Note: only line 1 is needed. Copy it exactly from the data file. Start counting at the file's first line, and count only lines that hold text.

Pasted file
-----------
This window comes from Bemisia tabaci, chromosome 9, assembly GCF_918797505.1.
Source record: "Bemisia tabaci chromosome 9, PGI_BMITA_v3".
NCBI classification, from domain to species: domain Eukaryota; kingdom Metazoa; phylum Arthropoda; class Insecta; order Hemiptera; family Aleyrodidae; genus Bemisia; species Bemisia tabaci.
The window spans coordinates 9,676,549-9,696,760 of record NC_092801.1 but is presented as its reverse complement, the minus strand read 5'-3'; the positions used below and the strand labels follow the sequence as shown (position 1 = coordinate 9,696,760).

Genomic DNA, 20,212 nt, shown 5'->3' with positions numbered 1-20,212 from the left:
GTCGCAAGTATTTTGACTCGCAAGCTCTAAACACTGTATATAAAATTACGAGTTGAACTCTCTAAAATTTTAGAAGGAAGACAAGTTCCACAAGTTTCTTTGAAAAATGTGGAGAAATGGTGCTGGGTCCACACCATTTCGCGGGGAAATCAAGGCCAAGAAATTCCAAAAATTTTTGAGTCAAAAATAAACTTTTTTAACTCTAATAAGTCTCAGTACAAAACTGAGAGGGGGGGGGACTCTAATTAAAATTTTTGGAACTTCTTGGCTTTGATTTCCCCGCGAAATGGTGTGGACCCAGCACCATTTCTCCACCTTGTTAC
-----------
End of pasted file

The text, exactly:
This window comes from Bemisia tabaci, chromosome 9, assembly GCF_918797505.1.